When we talk about a ranch succession plan, it’s usually from the perspective of people moving on from the ranching life. In our recent webinar, Ranch Succession Planning 101, AgriWebb Director of Strategic Accounts and fifth-generation rancher Coby Buck shared his thoughts as part of the generation that is taking over.
Here are some questions he urges “the next generation” to ask themselves as they create a ranch succession plan.
Are you strengthening family bonds?
For a family ranch to thrive, the relationships within that family should be of the utmost importance. As Coby pointed out, most ranches are sold due to an untenable position created by disagreements and fighting within a family. Similar to a divorce, if no one can agree on who gets the house, you end up selling it.
“Looking at our goals, in the priorities, maintaining strong, happy, and loving family relationships has to be number one,” Coby says. “By prioritizing family relationships, that helps mitigate the biggest risk to succession and to the continuation of your operation.”
Is there a ranch succession plan in place? Is it current?
Writing down long-term goals and creating management plans for the future is essential if your operation is going to be sustainable. Seeking professional advice during the succession planning process can also help.
Remember, a ranch succession plan isn’t set in stone.
“To this day, we do annual check-ins, and then in-depth reviews every five years or when there are any major life events, such as births, marriages, or profession changes,” Coby says.
Do you have an expansionary livestock management mindset to ensure your economic viability?
To ensure your ranch’s ongoing success, the family must do whatever it takes to preserve operational profitability.
“Legacy doesn’t matter if the ranch can’t stay in business, if people cannot draw incomes from the operation,” Coby points out. “If the operation can’t support multiple families, it’s something to take note of and look for ways to adapt.”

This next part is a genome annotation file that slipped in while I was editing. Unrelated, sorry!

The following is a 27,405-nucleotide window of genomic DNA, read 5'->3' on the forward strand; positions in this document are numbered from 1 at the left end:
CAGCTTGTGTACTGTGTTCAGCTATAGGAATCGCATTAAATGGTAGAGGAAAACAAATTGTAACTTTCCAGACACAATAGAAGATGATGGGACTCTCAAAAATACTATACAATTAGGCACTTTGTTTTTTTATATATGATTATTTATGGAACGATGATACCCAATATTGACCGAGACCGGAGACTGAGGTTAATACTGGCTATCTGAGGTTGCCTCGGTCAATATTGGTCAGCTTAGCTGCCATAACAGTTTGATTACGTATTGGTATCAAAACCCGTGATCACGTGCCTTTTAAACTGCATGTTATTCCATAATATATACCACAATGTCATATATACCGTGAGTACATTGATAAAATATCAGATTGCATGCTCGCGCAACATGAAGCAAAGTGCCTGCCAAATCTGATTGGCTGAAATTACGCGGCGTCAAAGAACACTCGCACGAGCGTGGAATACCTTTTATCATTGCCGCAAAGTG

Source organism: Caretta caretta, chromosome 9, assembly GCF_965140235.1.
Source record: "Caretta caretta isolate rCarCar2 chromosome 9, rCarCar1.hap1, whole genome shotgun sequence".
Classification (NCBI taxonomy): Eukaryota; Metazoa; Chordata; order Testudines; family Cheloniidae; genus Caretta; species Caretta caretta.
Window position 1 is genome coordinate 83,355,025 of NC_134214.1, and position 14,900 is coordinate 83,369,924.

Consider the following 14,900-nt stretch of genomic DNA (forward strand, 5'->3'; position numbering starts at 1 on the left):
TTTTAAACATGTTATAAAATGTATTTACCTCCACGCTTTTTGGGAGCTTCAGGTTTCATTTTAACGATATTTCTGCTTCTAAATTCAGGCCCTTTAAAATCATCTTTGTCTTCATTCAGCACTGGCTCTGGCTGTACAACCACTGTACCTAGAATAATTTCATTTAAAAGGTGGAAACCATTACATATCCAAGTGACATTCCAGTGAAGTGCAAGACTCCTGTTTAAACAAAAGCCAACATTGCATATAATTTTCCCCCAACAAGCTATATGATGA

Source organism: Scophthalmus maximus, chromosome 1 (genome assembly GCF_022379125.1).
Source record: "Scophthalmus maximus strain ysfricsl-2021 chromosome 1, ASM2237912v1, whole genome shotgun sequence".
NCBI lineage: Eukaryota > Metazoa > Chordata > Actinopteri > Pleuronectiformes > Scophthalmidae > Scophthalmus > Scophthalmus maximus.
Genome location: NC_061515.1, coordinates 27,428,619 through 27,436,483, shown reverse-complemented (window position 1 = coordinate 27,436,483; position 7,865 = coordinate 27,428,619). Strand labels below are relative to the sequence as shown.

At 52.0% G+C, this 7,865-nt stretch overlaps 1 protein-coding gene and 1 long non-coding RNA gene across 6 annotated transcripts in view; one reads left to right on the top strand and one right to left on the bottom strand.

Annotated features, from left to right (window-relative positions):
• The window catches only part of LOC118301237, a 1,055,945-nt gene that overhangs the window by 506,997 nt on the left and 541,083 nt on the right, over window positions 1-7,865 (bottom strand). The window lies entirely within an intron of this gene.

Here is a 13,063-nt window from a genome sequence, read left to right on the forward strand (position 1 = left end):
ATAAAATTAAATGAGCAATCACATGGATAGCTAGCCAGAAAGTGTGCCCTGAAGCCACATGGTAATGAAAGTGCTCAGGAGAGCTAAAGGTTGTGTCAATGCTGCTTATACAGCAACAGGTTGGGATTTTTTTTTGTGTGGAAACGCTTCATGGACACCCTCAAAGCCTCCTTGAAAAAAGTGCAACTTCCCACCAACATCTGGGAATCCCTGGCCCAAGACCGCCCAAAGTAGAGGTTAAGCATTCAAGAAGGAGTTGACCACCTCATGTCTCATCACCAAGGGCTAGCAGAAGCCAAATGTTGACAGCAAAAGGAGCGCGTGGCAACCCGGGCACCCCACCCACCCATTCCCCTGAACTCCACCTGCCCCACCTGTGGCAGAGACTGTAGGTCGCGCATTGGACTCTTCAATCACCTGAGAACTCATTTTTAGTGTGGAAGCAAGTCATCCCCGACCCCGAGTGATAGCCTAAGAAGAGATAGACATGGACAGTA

That can mean identifying and adopting new livestock management strategies and new technology with a succession plan. It can also involve personal development. On the Wray Ranch, Coby’s parents had a policy of sending their children off the ranch for five years. It meant they gained skills to build the business or discovered new interests that enabled them to pursue a career outside ranching.
Are you building your ranch succession plan openly and transparently?
Keeping everyone informed and involved helps prevent misunderstandings and conflicts. Shared knowledge also means smoother day-to-day operations. Coby’s younger brother developed a hundred-page binder covering the family operation, with everything from grazing plans and gross margin yields, to an infrastructure inventory.
The ranch has also adopted AgriWebb’s livestock management software to level up their business operations.
“Day-to-day, it’s an enormous asset, and indirectly it allows myself and two siblings who are not on the operation on a daily basis, to understand the operation from arm’s length,” Coby explains.
Are you ensuring the previous generation will be looked after?
Any plans for the ranch’s future should support the people who built it, whether they want to keep a hand in the ranching world with a small cow herd, downsize their house or travel the globe. Coby felt allowing for quality healthcare insurance for the retiring generation was particularly important.
“At the end of the day, succession is effectively inheriting the assets from the previous generation,” he says “That is something that we should all remain conscious of.”
You can learn more about ranch succession by watching the full webinar. Or, get in touch with us to find how livestock management software like AgriWebb can make it easier to get everyone in the family store and share all of the data that matters to your ranch, all in one place.